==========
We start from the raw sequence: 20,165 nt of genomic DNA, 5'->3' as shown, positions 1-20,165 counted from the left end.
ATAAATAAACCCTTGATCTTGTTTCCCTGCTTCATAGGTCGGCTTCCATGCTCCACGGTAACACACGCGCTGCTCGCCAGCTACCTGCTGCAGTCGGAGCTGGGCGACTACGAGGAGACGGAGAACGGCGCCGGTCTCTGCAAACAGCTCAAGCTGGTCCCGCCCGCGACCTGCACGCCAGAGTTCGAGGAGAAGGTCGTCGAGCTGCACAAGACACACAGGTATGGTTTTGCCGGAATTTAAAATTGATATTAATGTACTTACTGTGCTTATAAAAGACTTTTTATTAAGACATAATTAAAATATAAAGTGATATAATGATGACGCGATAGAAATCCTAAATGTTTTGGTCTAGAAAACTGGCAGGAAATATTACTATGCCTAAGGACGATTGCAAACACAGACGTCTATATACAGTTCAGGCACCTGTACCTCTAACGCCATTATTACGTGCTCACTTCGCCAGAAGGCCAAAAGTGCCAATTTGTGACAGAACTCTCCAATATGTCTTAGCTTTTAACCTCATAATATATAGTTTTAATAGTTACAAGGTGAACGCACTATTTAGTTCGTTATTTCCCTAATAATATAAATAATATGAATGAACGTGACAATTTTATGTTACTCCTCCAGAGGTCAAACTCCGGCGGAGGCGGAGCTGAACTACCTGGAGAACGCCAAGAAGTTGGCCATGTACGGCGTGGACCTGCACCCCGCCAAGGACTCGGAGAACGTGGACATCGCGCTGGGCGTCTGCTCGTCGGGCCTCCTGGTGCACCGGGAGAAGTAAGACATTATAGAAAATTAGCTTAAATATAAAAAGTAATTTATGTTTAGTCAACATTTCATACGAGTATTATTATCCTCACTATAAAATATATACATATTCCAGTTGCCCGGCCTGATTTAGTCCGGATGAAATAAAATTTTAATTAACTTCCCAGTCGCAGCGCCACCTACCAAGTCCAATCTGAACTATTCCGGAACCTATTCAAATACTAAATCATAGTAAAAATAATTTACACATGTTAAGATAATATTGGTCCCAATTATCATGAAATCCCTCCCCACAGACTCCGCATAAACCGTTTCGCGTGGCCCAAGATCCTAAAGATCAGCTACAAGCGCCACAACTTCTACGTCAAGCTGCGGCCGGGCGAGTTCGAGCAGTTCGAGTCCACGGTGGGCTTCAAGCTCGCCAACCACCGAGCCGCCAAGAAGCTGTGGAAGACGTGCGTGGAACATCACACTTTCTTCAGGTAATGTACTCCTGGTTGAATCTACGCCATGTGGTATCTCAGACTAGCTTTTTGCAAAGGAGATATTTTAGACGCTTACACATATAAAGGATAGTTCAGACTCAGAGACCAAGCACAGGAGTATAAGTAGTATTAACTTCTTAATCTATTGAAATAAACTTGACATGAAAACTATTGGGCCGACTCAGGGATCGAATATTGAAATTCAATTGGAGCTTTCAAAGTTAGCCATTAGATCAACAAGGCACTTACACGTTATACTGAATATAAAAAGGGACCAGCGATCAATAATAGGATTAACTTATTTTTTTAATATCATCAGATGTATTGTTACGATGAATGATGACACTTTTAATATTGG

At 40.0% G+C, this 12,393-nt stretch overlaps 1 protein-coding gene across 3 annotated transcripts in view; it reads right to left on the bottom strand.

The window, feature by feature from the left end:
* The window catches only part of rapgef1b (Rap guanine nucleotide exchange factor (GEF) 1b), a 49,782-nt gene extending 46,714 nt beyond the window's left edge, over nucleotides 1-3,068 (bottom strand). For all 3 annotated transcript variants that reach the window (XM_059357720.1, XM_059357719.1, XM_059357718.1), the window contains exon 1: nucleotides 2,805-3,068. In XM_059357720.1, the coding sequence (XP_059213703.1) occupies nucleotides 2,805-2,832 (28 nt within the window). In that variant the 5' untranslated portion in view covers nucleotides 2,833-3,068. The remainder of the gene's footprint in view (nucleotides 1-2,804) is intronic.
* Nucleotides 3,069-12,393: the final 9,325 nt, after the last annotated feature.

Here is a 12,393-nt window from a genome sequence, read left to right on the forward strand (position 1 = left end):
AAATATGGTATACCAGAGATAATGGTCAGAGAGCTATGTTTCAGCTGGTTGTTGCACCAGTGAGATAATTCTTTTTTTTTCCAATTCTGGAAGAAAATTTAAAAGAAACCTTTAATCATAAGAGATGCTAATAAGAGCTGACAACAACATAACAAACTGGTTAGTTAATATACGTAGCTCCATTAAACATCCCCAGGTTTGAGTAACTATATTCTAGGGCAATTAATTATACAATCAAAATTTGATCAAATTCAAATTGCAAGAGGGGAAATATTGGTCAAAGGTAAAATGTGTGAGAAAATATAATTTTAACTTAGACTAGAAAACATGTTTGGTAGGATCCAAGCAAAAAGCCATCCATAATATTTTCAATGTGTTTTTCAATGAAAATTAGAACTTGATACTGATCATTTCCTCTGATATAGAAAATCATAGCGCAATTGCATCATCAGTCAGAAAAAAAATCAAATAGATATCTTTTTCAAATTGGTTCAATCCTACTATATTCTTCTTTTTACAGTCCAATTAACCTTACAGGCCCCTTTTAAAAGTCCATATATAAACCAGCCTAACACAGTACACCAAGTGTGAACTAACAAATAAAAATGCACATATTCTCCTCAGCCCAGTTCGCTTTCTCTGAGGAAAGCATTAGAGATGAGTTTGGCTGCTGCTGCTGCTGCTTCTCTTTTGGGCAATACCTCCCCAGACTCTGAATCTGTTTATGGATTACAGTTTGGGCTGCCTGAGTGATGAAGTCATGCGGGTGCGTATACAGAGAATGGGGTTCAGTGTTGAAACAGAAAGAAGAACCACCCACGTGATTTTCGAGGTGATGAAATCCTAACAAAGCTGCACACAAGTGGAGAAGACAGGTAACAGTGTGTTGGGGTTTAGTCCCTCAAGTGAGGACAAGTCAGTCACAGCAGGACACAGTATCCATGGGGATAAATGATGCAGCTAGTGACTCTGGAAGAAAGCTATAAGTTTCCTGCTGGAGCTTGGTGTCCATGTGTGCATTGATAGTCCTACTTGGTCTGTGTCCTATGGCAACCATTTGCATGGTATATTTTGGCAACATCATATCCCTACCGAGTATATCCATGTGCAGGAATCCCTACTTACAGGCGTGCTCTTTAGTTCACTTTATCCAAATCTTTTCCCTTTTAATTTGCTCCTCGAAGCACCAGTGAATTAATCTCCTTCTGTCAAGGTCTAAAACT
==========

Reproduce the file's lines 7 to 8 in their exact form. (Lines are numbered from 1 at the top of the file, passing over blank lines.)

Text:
Here is a 12,393-nt window from a genome sequence, read left to right on the forward strand (position 1 = left end):
AAATATGGTATACCAGAGATAATGGTCAGAGAGCTATGTTTCAGCTGGTTGTTGCACCAGTGAGATAATTCTTTTTTTTTCCAATTCTGGAAGAAAATTTAAAAGAAACCTTTAATCATAAGAGATGCTAATAAGAGCTGACAACAACATAACAAACTGGTTAGTTAATATACGTAGCTCCATTAAACATCCCCAGGTTTGAGTAACTATATTCTAGGGCAATTAATTATACAATCAAAATTTGATCAAATTCAAATTGCAAGAGGGGAAATATTGGTCAAAGGTAAAATGTGTGAGAAAATATAATTTTAACTTAGACTAGAAAACATGTTTGGTAGGATCCAAGCAAAAAGCCATCCATAATATTTTCAATGTGTTTTTCAATGAAAATTAGAACTTGATACTGATCATTTCCTCTGATATAGAAAATCATAGCGCAATTGCATCATCAGTCAGAAAAAAAATCAAATAGATATCTTTTTCAAATTGGTTCAATCCTACTATATTCTTCTTTTTACAGTCCAATTAACCTTACAGGCCCCTTTTAAAAGTCCATATATAAACCAGCCTAACACAGTACACCAAGTGTGAACTAACAAATAAAAATGCACATATTCTCCTCAGCCCAGTTCGCTTTCTCTGAGGAAAGCATTAGAGATGAGTTTGGCTGCTGCTGCTGCTGCTTCTCTTTTGGGCAATACCTCCCCAGACTCTGAATCTGTTTATGGATTACAGTTTGGGCTGCCTGAGTGATGAAGTCATGCGGGTGCGTATACAGAGAATGGGGTTCAGTGTTGAAACAGAAAGAAGAACCACCCACGTGATTTTCGAGGTGATGAAATCCTAACAAAGCTGCACACAAGTGGAGAAGACAGGTAACAGTGTGTTGGGGTTTAGTCCCTCAAGTGAGGACAAGTCAGTCACAGCAGGACACAGTATCCATGGGGATAAATGATGCAGCTAGTGACTCTGGAAGAAAGCTATAAGTTTCCTGCTGGAGCTTGGTGTCCATGTGTGCATTGATAGTCCTACTTGGTCTGTGTCCTATGGCAACCATTTGCATGGTATATTTTGGCAACATCATATCCCTACCGAGTATATCCATGTGCAGGAATCCCTACTTACAGGCGTGCTCTTTAGTTCACTTTATCCAAATCTTTTCCCTTTTAATTTGCTCCTCGAAGCACCAGTGAATTAATCTCCTTCTGTCAAGGTCTAAAACT